U.S. Bank's Divestment Conflicts With National Interests
Since the 1970s, the U.S. Department of Energy (DOE) has championed an important mission for the future of our country: “to ensure America’s security and prosperity by addressing energy, environmental and nuclear challenges through transformative science and technology solutions.”
Across all economic sectors, energy plays a critical role as the driving force behind a modern economy. Whether generating power through fossil fuels, nuclear or renewables, the United States’ future is rooted in long-term investment in a stable and innovative network of energy infrastructure. Across all types of energy generation, DOE is responsible for regulating and promoting policies that will push the U.S. toward greater energy independence, and greater national security. Beyond cost savings and benefits to the business community, and the valuable research and scientific advances that have come from DOE projects, this approach of embracing all technologies is prudent for advancing energy independence benefits for every American citizen today.
But a handful of activists have pushed back, arguing that the government and financial institutions that provide funding for these projects should reject investments in fossil fuels, and by extension, infrastructure projects that support energy development. Recently, these groups have focused on pipeline infrastructure projects, urging public funds and the banks that support them to divest from any and all affiliations with these projects.
Not only is this fiscally unsound thinking, risking the futures of millions of public employees, but the pressures these groups have put on financial institutions have also brought banks directly into conflict with a core mission of the U.S. government and the current administration’s efforts to revitalize our nation’s energy infrastructure.
One notable example of this activity was a policy announced by USBancorp in their 2017 Environmental Responsibility Policy that prohibits the bank from financing pipeline projects and subjects new and existing bank clients that build energy infrastructure projects to heightened scrutiny of their policies and practices. Its main affiliate, U.S. Bank, is one of the leading providers of credit services for many government agencies including, ironically, the Department of Energy.
The implications of this single line in a corporate social responsibility policy for U.S. Bank now draws a major credit provider of the government directly into conflict with a central mission of the government – to promote and regulate responsible and necessary energy infrastructure development.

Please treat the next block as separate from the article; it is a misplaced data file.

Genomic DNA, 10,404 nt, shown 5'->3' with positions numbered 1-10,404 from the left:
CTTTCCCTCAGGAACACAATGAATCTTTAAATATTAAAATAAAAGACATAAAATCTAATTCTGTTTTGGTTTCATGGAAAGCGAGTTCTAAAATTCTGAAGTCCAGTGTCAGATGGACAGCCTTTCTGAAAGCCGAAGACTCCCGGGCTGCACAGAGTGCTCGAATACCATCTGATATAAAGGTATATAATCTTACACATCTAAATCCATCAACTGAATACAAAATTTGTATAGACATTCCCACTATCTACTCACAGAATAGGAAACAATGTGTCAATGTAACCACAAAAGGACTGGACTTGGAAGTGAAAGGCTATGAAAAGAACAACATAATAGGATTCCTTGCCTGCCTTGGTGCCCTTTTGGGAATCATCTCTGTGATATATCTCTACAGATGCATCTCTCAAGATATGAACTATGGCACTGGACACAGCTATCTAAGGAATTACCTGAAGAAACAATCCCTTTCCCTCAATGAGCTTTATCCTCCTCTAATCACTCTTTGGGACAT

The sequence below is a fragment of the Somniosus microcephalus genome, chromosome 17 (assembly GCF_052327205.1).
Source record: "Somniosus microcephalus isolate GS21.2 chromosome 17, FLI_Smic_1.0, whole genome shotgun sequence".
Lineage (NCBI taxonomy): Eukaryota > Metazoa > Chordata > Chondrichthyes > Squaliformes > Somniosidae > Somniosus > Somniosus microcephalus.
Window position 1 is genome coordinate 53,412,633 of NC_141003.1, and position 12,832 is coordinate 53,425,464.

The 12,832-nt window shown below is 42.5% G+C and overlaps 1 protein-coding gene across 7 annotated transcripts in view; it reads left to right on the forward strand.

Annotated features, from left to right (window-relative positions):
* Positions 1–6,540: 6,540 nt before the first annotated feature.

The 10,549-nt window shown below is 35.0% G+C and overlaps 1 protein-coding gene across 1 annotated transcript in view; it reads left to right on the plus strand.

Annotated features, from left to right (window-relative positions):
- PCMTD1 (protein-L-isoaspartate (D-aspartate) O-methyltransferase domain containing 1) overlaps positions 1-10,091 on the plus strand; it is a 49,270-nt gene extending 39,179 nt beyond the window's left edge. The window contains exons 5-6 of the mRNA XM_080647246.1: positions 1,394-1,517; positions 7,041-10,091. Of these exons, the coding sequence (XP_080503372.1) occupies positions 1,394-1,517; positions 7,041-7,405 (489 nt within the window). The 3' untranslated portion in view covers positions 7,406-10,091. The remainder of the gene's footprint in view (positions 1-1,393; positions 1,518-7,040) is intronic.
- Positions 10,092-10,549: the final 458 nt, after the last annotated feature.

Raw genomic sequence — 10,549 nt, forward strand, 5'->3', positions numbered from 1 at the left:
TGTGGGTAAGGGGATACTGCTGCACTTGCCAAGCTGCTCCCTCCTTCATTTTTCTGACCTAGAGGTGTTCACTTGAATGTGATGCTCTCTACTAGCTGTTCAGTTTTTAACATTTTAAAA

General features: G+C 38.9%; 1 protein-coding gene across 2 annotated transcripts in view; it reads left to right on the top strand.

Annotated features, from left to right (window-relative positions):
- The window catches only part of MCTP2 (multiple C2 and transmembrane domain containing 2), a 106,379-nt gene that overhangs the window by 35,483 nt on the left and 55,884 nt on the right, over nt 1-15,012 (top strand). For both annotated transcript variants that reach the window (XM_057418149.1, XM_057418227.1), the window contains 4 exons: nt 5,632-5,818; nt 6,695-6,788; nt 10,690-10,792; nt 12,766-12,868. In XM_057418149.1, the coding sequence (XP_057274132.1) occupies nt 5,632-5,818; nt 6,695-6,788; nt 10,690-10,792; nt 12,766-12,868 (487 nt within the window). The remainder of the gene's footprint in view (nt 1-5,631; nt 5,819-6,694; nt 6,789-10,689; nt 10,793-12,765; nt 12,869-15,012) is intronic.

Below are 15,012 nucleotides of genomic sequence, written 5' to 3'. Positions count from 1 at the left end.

In the 1970s, we were faced with several oil crises, leaving our economy stricken and our citizens waiting in long gas lines, uncertain of their financial future. Our reliance on foreign oil was America’s Achilles heel and since those days we have worked toward developing our own energy resources to ensure that our economy is no longer subject to the whims of hostile foreign governments.
While we continue to advance our study and implementation of renewable energy generation, we must continue to pursue an all-of-the-above strategy, which embraces the responsible use of natural resources and constructs the energy necessary to safely transport it in an environmentally friendly manner. This includes continued investment in pipeline infrastructure.
U.S. Bank is now out of step with government policy. At a minimum, the current administration should re-evaluate its relationship with the bank because a bank that cannot be trusted should not be relied upon to assist the work for the federal government. At the same time, no responsible institution should be pressured, or should yield to foolish actions like divestment or policy changes dreamed up by pressure groups and their agenda-driven backers. The advocated changes are based on utopianism rather than logic and demonstrate that most of the advocates are demonstrating for fun or for the cause, rather than for goals that will benefit our environment. Instead of resorting to demonstrations and violence, those advocates should know that the U.S. government and current administration still maintains infrastructure development as a core mission vital to continued economic growth.
Dr. Jack Rafuse was White House energy adviser under President Richard Nixon and the current principal of the Rafuse Organization.